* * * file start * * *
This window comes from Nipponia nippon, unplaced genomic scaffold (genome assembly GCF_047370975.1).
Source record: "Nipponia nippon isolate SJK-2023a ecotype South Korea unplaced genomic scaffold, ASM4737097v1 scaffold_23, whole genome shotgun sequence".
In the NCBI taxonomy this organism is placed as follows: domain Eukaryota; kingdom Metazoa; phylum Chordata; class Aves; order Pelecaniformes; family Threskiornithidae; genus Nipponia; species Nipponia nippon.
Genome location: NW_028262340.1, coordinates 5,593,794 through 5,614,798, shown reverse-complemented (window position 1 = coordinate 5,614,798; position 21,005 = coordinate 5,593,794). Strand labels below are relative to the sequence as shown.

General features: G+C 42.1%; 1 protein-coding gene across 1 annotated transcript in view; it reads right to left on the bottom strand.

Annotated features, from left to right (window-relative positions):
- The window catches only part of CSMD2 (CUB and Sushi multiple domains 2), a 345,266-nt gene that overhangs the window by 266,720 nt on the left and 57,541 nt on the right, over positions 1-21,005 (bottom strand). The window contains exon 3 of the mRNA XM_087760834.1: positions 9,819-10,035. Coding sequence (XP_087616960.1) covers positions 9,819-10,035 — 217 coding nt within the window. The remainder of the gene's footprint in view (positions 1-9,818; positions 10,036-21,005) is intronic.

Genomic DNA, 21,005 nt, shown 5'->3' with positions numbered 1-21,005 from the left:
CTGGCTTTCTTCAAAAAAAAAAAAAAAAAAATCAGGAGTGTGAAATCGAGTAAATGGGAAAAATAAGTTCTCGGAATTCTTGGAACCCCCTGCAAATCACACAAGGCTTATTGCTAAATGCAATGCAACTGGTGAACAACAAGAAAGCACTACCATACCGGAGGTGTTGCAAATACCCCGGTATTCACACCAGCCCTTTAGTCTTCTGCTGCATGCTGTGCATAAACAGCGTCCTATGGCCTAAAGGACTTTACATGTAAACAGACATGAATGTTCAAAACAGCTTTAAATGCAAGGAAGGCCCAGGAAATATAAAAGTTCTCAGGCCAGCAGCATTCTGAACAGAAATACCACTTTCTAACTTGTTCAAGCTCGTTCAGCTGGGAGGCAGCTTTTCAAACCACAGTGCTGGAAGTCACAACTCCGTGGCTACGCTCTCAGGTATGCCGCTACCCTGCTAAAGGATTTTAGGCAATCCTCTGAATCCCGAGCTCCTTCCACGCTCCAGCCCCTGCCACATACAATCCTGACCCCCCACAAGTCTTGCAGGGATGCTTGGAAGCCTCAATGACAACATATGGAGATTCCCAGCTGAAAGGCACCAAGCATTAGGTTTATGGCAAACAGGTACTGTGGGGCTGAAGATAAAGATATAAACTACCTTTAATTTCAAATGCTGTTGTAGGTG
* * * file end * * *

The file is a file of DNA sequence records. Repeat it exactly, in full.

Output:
This window comes from Nipponia nippon, unplaced genomic scaffold (genome assembly GCF_047370975.1).
Source record: "Nipponia nippon isolate SJK-2023a ecotype South Korea unplaced genomic scaffold, ASM4737097v1 scaffold_23, whole genome shotgun sequence".
In the NCBI taxonomy this organism is placed as follows: domain Eukaryota; kingdom Metazoa; phylum Chordata; class Aves; order Pelecaniformes; family Threskiornithidae; genus Nipponia; species Nipponia nippon.
Genome location: NW_028262340.1, coordinates 5,593,794 through 5,614,798, shown reverse-complemented (window position 1 = coordinate 5,614,798; position 21,005 = coordinate 5,593,794). Strand labels below are relative to the sequence as shown.

General features: G+C 42.1%; 1 protein-coding gene across 1 annotated transcript in view; it reads right to left on the bottom strand.

Annotated features, from left to right (window-relative positions):
- The window catches only part of CSMD2 (CUB and Sushi multiple domains 2), a 345,266-nt gene that overhangs the window by 266,720 nt on the left and 57,541 nt on the right, over positions 1-21,005 (bottom strand). The window contains exon 3 of the mRNA XM_087760834.1: positions 9,819-10,035. Coding sequence (XP_087616960.1) covers positions 9,819-10,035 — 217 coding nt within the window. The remainder of the gene's footprint in view (positions 1-9,818; positions 10,036-21,005) is intronic.

Genomic DNA, 21,005 nt, shown 5'->3' with positions numbered 1-21,005 from the left:
CTGGCTTTCTTCAAAAAAAAAAAAAAAAAAATCAGGAGTGTGAAATCGAGTAAATGGGAAAAATAAGTTCTCGGAATTCTTGGAACCCCCTGCAAATCACACAAGGCTTATTGCTAAATGCAATGCAACTGGTGAACAACAAGAAAGCACTACCATACCGGAGGTGTTGCAAATACCCCGGTATTCACACCAGCCCTTTAGTCTTCTGCTGCATGCTGTGCATAAACAGCGTCCTATGGCCTAAAGGACTTTACATGTAAACAGACATGAATGTTCAAAACAGCTTTAAATGCAAGGAAGGCCCAGGAAATATAAAAGTTCTCAGGCCAGCAGCATTCTGAACAGAAATACCACTTTCTAACTTGTTCAAGCTCGTTCAGCTGGGAGGCAGCTTTTCAAACCACAGTGCTGGAAGTCACAACTCCGTGGCTACGCTCTCAGGTATGCCGCTACCCTGCTAAAGGATTTTAGGCAATCCTCTGAATCCCGAGCTCCTTCCACGCTCCAGCCCCTGCCACATACAATCCTGACCCCCCACAAGTCTTGCAGGGATGCTTGGAAGCCTCAATGACAACATATGGAGATTCCCAGCTGAAAGGCACCAAGCATTAGGTTTATGGCAAACAGGTACTGTGGGGCTGAAGATAAAGATATAAACTACCTTTAATTTCAAATGCTGTTGTAGGTG